Naomi insisted we begin with Aboutness–What did we feel the piece was about? This allowed the author to see whether the themes they  thought they’d captured were actually realized in the reader’s experience with the work.
Secondly, we provided Warm feedback. What is working in the piece? What are its strengths.

Only then did we head into Cool feedback, describing to the author what we felt could be improved upon.

I know many writers, myself included, have felt gutted by workshops, where classmates take critique opportunities as a venue to attack another writer in order to make themselves appear more intelligent or talented to the instructor. Naomi does not allow this to happen, partly through the structure she institutes and partly through the atmosphere of respect and constructive discourse she embodies in her own feedback.

 

In other words, taking a workshop with Naomi will make you a better writer, but it also won’t make you cry, question your existence, or imagine writing angry e-mails to each of your fellow students.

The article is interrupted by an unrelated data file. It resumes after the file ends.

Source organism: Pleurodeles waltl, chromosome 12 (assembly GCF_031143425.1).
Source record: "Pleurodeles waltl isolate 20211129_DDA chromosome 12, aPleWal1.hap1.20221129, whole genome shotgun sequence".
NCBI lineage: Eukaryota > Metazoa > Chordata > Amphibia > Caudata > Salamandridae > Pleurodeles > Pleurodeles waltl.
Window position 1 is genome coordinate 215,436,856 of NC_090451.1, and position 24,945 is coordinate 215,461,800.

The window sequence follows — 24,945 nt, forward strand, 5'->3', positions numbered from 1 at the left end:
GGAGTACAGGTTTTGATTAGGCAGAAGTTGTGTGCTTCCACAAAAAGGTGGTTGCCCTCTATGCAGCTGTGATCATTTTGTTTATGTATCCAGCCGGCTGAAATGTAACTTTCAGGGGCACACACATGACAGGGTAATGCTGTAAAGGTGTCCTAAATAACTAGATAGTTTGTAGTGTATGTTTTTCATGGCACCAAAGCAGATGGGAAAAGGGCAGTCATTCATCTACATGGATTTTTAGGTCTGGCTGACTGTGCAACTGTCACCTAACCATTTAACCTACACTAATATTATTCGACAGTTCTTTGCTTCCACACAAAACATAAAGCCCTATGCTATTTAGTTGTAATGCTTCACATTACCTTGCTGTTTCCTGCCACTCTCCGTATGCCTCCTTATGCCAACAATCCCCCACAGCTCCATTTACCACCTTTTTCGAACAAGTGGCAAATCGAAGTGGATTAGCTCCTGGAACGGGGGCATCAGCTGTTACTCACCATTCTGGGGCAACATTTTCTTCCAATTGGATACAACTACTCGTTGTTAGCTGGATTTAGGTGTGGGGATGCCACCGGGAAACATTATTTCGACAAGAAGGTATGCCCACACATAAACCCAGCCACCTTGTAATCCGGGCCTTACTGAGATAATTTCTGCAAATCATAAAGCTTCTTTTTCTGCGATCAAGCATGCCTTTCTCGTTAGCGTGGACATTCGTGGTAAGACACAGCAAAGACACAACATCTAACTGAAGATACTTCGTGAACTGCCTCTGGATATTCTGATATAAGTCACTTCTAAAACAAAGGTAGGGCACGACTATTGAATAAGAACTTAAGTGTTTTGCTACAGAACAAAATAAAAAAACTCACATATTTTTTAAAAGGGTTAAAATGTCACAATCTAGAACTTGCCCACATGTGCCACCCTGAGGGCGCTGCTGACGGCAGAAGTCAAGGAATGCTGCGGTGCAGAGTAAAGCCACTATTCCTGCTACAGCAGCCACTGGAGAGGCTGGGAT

Which brings me to my fellow classmates, who are all incredibly talented, generous, and people I now call my friends. A group is only as strong as its components, and alongside Naomi’s skillful leadership I am certain the time and attention each of my classmates gave to my work has helped me grow further as a writer. I also thoroughly enjoyed reading their work, and cannot wait to hold published books and stories in my hand, as I am sure I will have a chance to do for each of them in the near future.

I cannot recommend Naomi’s class enough–and I hope you get the chance I did to work with her. You’ll be a better writer for it, and isn’t that what we all want to become?

What I’m Reading: The Home That Was Our Country by Alia Malek

The Home That Was Our Country: A Memoir of Syria by [Malek, Alia]

 

I Capture the Castle by [Smith, Dodie]

This summer I’ve been doing a great deal of simultaneous reading. Some of it has been straight-up pleasure reading, including I Capture the Castle by Dodie Smith, which I came by as a recommendation from Nancy Pearl.